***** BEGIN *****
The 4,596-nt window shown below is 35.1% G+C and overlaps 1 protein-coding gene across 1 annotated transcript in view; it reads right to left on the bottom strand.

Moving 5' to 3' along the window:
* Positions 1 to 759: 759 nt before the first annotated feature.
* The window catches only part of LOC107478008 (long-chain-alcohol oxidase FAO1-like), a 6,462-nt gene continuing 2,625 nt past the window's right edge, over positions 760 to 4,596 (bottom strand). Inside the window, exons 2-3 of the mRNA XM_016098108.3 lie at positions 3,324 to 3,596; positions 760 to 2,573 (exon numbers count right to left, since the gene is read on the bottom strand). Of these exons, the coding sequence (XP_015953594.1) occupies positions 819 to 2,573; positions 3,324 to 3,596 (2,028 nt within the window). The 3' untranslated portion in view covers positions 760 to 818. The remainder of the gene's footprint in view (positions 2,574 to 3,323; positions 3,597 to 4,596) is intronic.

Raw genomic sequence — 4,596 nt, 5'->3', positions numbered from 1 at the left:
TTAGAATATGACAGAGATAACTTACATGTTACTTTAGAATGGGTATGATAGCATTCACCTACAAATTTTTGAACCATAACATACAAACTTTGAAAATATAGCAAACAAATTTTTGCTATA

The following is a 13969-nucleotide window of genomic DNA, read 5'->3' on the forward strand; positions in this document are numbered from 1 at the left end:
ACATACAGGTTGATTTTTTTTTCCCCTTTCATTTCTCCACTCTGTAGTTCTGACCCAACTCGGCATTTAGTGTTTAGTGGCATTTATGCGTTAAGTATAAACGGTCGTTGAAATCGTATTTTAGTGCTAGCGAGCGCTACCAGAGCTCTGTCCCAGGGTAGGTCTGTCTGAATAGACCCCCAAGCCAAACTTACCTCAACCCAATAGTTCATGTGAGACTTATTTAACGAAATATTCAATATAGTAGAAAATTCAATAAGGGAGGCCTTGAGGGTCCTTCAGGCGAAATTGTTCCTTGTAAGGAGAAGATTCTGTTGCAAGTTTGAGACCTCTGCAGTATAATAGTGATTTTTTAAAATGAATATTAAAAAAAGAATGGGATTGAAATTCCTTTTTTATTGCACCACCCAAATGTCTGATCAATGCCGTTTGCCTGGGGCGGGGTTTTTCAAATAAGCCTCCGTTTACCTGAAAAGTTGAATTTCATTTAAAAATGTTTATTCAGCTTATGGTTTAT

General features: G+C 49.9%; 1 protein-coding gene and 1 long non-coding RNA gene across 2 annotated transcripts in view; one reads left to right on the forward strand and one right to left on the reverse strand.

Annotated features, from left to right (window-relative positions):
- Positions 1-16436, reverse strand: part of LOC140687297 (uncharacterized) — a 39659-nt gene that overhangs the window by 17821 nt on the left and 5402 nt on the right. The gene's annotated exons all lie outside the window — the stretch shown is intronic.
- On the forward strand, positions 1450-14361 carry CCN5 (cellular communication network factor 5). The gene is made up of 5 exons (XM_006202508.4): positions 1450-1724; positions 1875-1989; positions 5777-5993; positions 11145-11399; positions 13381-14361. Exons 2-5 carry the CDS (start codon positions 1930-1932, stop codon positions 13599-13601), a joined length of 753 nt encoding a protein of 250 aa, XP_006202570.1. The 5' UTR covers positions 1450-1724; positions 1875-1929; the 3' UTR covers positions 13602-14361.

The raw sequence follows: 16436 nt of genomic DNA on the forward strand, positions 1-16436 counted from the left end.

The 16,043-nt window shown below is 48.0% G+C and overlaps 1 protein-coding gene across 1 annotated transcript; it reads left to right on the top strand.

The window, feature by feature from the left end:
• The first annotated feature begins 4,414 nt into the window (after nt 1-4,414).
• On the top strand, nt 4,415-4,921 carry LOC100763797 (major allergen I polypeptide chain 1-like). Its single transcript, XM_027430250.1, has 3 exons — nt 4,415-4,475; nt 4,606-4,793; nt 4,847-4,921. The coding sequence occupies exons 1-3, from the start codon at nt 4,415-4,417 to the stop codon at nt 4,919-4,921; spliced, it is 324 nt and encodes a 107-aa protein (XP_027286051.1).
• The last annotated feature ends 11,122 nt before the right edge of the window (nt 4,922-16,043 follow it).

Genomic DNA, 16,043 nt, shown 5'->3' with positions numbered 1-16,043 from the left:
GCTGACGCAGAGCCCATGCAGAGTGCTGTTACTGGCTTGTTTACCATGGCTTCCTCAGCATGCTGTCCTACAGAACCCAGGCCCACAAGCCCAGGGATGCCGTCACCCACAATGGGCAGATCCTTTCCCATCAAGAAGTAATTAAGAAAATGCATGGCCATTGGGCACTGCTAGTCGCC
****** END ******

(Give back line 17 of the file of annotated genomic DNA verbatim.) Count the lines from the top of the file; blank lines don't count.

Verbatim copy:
• On the top strand, nt 4,415-4,921 carry LOC100763797 (major allergen I polypeptide chain 1-like). Its single transcript, XM_027430250.1, has 3 exons — nt 4,415-4,475; nt 4,606-4,793; nt 4,847-4,921. The coding sequence occupies exons 1-3, from the start codon at nt 4,415-4,417 to the stop codon at nt 4,919-4,921; spliced, it is 324 nt and encodes a 107-aa protein (XP_027286051.1).